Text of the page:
As published in The Monitor, February 14, 2015
January 1, 2015, Chris Tenney started his Big Year for butterflies. This personal quest to locate and identify as many species as possible in 365 days is not an activity for the unprepared or faint-hearted; rather, it requires focus and determination if numbers are to be tracked and racked up, reported and defended, in what often becomes a contest among naturalists in search of bragging rights and field status.
This is not Tenney’s kind of quest.
Lanky and soft-spoken, rumbled and weathered, deliberate and unassuming, he does not appear to be leading a charge, marching across America in pursuit of a goal; but don’t let this fool you. Tenney is a man on a mission, and butterflies may just a pretense for his first significant trip alone.
Two years ago, January, marked the loss of Tenney’s true love, May, his wife of forty years. Together, they criss-crossed the country, discovering special places and creating memories that he cherishes. Recollections of their experiences in places like Missoula, Montana, and Zion National Park, are guiding his steps, today, as he seeks to honor her time here, as well as her passing.
Talking with Tenney, it soon becomes clear his Big Year is less about setting a record than it is about creating a present that simultaneously celebrates their bond and releases him to complete the rest of his journey in this new form, on his own. With this in mind, staff at the National Butterfly Center, in Mission, Texas, eagerly anticipated his arrival, which occurred befittingly on the first day in which the sun broke through the blanket of winter clouds.
FOR IMMEDIATE RELEASE
November 18, 2014
‘Lady in Purple’ Takes the Grande Prix in North American Butterfly Photo Contest
(Mission, TX) – Jonathan McElvery, of Massachusetts, won the Grande Prix title and $500 prize in the North American Butterfly Photo Contest with his portrait of a Painted Lady. This prestigious contest is part of the annual Texas Butterfly Festival, which accepts submissions from anywhere in the world, so long as the image captured is that of a free-flying species that may be found in North America. Entry fees for the contest support the environmental conservation and education efforts of the National Butterfly Center, in Mission, Texas.
(Mission, TX) – Did you know that one of every three bites of food you eat is produced by a pollinator? Members of the RGV Chapter of the Texas Chefs’ Association do! That is why they celebrate the butterflies, birds and bees at the 19th Annual Texas Butterfly Festival.
For the second straight year, these culinary artists will prepare the freshest and most flavorful foods South Texas has to offer for visitors from all over the world. Under the direction of chapter president, Santiago “Jimmy” de la Cruz, many of the outstanding and rising stars on the local restaurant scene will enjoy this opportunity to shine.
“I love to eat, play and create,” explains Chef de la Cruz, “And I get great personal satisfaction when people enjoy eating what I’ve created for them. The people who come to the festival appreciate the regional twist we put on familiar tastes, as well as the opportunity to experience exotic foods—the things they may not be introduced to at home.”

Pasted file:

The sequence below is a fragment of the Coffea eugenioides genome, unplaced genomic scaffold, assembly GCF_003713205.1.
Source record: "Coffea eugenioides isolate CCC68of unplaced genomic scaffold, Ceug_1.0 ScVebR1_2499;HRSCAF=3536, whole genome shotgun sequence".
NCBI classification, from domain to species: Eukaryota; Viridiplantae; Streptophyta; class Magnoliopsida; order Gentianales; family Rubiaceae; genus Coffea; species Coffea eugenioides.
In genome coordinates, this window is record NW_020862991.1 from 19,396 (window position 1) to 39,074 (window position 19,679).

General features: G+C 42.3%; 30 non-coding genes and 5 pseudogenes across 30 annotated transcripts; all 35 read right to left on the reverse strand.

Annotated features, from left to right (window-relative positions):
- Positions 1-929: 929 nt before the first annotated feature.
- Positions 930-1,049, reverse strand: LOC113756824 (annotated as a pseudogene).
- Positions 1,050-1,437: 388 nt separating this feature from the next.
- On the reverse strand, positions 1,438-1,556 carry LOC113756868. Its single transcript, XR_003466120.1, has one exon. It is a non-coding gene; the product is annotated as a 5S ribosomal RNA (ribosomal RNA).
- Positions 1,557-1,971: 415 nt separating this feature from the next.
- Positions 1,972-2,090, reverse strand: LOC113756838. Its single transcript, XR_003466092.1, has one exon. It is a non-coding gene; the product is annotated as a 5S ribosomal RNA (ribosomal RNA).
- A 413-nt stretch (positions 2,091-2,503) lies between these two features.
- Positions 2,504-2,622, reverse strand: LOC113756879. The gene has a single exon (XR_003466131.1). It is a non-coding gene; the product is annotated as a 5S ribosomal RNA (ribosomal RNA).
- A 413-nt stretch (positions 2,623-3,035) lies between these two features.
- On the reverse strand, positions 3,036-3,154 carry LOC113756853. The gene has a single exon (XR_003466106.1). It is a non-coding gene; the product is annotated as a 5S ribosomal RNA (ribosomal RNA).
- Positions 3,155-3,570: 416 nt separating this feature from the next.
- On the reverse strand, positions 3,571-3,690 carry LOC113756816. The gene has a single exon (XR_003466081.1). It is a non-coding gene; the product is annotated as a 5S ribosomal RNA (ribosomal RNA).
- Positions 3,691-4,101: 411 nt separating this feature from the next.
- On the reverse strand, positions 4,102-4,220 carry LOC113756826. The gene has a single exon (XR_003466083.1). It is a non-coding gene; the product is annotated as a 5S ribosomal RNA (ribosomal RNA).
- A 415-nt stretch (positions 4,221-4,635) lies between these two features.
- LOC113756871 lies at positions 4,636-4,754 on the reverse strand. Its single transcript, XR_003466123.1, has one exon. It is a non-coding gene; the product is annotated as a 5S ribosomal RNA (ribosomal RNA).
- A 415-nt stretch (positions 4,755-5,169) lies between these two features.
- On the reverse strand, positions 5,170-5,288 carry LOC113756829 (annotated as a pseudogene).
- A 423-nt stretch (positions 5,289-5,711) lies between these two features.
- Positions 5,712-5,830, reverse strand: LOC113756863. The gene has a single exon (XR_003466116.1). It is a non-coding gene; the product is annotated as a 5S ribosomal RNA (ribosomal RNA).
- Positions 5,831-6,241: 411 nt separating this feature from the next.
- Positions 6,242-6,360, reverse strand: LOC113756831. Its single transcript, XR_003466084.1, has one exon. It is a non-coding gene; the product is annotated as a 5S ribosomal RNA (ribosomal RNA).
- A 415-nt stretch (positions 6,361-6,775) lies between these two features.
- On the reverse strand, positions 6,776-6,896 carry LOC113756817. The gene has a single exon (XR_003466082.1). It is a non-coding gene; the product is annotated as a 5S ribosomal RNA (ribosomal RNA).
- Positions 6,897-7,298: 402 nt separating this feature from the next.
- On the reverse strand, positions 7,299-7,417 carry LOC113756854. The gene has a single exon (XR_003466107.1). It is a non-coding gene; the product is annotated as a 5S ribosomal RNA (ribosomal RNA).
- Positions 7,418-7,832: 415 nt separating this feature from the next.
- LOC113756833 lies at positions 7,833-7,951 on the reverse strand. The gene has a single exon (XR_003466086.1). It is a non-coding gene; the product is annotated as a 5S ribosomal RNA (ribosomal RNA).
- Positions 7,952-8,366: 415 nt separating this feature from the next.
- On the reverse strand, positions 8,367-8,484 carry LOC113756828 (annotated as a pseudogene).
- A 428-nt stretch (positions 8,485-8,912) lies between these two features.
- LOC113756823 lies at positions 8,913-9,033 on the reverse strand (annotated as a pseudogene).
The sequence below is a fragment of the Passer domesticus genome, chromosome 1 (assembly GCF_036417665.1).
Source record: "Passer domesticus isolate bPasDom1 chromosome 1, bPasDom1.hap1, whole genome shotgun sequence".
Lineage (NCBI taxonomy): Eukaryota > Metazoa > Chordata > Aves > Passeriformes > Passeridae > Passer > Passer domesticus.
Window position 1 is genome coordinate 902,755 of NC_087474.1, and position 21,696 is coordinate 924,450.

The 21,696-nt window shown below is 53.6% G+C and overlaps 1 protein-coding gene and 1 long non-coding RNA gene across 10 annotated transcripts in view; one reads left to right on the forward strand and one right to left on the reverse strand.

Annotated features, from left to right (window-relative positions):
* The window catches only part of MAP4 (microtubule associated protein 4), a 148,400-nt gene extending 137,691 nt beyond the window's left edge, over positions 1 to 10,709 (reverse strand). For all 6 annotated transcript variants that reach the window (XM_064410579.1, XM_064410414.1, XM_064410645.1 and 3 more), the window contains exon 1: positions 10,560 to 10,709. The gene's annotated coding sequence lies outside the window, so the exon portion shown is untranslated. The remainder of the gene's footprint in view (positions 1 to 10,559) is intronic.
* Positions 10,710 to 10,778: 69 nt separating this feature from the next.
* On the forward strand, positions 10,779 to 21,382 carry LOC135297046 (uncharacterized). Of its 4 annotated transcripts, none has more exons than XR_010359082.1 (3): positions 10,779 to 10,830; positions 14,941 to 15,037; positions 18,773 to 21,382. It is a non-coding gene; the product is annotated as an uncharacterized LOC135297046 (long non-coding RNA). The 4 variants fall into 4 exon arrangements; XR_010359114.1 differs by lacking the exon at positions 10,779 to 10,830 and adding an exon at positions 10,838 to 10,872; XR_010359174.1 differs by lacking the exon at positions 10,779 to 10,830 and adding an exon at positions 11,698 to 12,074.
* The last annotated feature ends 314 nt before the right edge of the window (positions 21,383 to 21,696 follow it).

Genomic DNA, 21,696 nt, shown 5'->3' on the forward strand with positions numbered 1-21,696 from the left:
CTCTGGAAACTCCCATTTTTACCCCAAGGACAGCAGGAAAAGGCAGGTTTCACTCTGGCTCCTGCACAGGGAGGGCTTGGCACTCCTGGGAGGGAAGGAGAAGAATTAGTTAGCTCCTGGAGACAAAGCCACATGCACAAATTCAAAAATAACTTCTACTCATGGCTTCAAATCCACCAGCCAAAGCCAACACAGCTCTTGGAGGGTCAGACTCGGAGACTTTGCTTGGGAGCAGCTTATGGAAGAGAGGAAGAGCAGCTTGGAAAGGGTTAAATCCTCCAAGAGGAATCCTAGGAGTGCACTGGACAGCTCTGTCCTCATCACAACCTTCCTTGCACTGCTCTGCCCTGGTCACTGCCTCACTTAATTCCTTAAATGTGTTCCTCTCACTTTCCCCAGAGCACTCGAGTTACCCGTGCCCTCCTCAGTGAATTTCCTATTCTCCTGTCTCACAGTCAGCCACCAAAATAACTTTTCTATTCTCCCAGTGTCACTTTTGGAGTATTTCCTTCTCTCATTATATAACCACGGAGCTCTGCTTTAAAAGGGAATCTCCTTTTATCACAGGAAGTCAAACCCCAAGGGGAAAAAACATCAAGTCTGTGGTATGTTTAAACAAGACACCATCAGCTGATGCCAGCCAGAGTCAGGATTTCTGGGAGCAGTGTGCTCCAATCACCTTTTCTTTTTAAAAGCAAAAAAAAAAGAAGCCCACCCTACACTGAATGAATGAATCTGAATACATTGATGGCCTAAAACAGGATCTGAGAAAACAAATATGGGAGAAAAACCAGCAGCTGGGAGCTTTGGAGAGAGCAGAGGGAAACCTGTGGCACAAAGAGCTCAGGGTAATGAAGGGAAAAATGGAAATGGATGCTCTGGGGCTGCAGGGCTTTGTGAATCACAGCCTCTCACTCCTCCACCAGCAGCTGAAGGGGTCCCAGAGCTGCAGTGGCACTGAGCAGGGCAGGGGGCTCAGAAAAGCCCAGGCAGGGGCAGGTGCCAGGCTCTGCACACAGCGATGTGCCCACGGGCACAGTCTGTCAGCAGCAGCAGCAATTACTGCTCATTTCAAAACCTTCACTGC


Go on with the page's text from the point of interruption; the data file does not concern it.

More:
Joining de la Cruz is the Valley’s only Certified Executive Chef, Dustin Stair, Culinary Services Director with Sunshine Retirement at The Gardens of Brookridge. A former instructor at the International Culinary Institute, Stair says the key to great food is passion.
“Many people can cook with art, skill and precision,” asserts Stair, “but passion is the secret ingredient; the one that elevates a dish or a meal, and makes it most memorable. The festival participants get that. They have their own passion, for butterflies!”
(Mission, TX) – Author Sharman Apt Russell, keynote speaker for the 19th Annual Texas Butterfly Festival, has written on a variety of themes, from The Anatomy of a Rose: Exploring the Secret Life of Flowers, to Hunger: An Unnatural History. She’s also explored pantheism, American archeology, the myth of the Cowboy and citizen science, among other topics, in her storied career as a creative non-fiction writer.
What do all of these themes have in common?
“I am drawn to subjects that interest me and fuel me,” explains Russell, “Things that give me energy, and most of these revolve around my appreciation for the natural world. I find climate change, bioregionalism, environmental activism and conservation to be at the heart of what motivates me, and the advantage I have as a generalist, concerned with these issues, is that I am not a scientist; I can be interdisciplinary and approach these subjects wholly, through history, psychology, art and anthropology.”
(Mission, TX) – You're invited to experience the splendor of migration at the 19th Annual Texas Butterfly Festival! Hosted by the National Butterfly Center in Mission, Texas, the nation’s premier butterflying event brings people from all around the world to the Rio Grande Valley to enjoy the unique volume and variety of wild butterflies that may only be found, here. This 4-day festival features a FREE Community Day, Saturday, November 1, as well as three days of paid excursions, educational sessions and expert-guided trips to private gardens and renowned public places, including hot spots and hard-to-find places familiar to local butterfly enthusiasts.
Photographing Butterflies, Birds and Bugs, a class for those who wish to take better pictures of small insects and birds, whether stationary or on the fly, will be offered Sunday, November 2. Luciano Guerra, a life-long Valley resident and award-winning photographer will be your instructor for this course.